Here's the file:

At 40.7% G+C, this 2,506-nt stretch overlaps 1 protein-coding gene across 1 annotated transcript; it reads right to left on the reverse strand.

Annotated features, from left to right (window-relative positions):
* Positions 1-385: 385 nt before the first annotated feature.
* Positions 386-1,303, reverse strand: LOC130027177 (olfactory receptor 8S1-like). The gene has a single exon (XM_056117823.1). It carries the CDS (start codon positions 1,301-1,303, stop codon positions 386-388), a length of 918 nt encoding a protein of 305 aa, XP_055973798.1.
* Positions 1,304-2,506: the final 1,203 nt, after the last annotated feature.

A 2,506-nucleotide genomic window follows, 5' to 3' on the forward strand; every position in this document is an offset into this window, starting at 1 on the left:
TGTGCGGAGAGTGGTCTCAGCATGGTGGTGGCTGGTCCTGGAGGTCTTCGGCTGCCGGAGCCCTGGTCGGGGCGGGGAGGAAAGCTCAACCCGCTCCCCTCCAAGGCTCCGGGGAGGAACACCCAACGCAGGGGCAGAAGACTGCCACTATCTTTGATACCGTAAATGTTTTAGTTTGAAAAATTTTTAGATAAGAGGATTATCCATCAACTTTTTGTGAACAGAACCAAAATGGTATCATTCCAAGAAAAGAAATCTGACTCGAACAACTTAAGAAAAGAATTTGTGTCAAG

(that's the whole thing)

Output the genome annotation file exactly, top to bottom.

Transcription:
At 40.7% G+C, this 2,506-nt stretch overlaps 1 protein-coding gene across 1 annotated transcript; it reads right to left on the reverse strand.

Annotated features, from left to right (window-relative positions):
* Positions 1-385: 385 nt before the first annotated feature.
* Positions 386-1,303, reverse strand: LOC130027177 (olfactory receptor 8S1-like). The gene has a single exon (XM_056117823.1). It carries the CDS (start codon positions 1,301-1,303, stop codon positions 386-388), a length of 918 nt encoding a protein of 305 aa, XP_055973798.1.
* Positions 1,304-2,506: the final 1,203 nt, after the last annotated feature.

A 2,506-nucleotide genomic window follows, 5' to 3' on the forward strand; every position in this document is an offset into this window, starting at 1 on the left:
TGTGCGGAGAGTGGTCTCAGCATGGTGGTGGCTGGTCCTGGAGGTCTTCGGCTGCCGGAGCCCTGGTCGGGGCGGGGAGGAAAGCTCAACCCGCTCCCCTCCAAGGCTCCGGGGAGGAACACCCAACGCAGGGGCAGAAGACTGCCACTATCTTTGATACCGTAAATGTTTTAGTTTGAAAAATTTTTAGATAAGAGGATTATCCATCAACTTTTTGTGAACAGAACCAAAATGGTATCATTCCAAGAAAAGAAATCTGACTCGAACAACTTAAGAAAAGAATTTGTGTCAAG